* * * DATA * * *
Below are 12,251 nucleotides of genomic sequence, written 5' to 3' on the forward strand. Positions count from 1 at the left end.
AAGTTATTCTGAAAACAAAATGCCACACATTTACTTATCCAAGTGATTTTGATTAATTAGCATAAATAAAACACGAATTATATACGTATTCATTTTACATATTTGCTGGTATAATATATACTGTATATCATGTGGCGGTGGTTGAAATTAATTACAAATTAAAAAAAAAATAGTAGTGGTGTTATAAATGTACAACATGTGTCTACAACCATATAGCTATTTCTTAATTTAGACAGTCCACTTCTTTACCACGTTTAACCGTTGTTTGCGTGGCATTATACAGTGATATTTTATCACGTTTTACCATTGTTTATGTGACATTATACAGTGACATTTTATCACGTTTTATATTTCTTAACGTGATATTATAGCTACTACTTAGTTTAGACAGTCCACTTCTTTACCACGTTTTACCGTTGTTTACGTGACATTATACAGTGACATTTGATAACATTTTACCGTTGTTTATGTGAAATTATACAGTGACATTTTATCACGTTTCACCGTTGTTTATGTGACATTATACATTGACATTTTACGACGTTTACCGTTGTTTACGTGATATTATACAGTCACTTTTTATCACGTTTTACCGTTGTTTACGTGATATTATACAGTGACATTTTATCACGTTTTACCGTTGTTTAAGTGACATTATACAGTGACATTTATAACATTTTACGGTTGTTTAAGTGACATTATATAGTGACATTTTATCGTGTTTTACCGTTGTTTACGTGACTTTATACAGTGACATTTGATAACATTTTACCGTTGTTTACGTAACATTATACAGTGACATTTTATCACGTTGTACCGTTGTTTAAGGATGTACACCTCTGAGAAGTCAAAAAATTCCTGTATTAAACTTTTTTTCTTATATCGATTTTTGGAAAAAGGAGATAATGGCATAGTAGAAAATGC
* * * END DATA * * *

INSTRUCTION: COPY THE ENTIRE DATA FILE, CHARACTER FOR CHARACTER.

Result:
Below are 12,251 nucleotides of genomic sequence, written 5' to 3' on the forward strand. Positions count from 1 at the left end.
AAGTTATTCTGAAAACAAAATGCCACACATTTACTTATCCAAGTGATTTTGATTAATTAGCATAAATAAAACACGAATTATATACGTATTCATTTTACATATTTGCTGGTATAATATATACTGTATATCATGTGGCGGTGGTTGAAATTAATTACAAATTAAAAAAAAAATAGTAGTGGTGTTATAAATGTACAACATGTGTCTACAACCATATAGCTATTTCTTAATTTAGACAGTCCACTTCTTTACCACGTTTAACCGTTGTTTGCGTGGCATTATACAGTGATATTTTATCACGTTTTACCATTGTTTATGTGACATTATACAGTGACATTTTATCACGTTTTATATTTCTTAACGTGATATTATAGCTACTACTTAGTTTAGACAGTCCACTTCTTTACCACGTTTTACCGTTGTTTACGTGACATTATACAGTGACATTTGATAACATTTTACCGTTGTTTATGTGAAATTATACAGTGACATTTTATCACGTTTCACCGTTGTTTATGTGACATTATACATTGACATTTTACGACGTTTACCGTTGTTTACGTGATATTATACAGTCACTTTTTATCACGTTTTACCGTTGTTTACGTGATATTATACAGTGACATTTTATCACGTTTTACCGTTGTTTAAGTGACATTATACAGTGACATTTATAACATTTTACGGTTGTTTAAGTGACATTATATAGTGACATTTTATCGTGTTTTACCGTTGTTTACGTGACTTTATACAGTGACATTTGATAACATTTTACCGTTGTTTACGTAACATTATACAGTGACATTTTATCACGTTGTACCGTTGTTTAAGGATGTACACCTCTGAGAAGTCAAAAAATTCCTGTATTAAACTTTTTTTCTTATATCGATTTTTGGAAAAAGGAGATAATGGCATAGTAGAAAATGC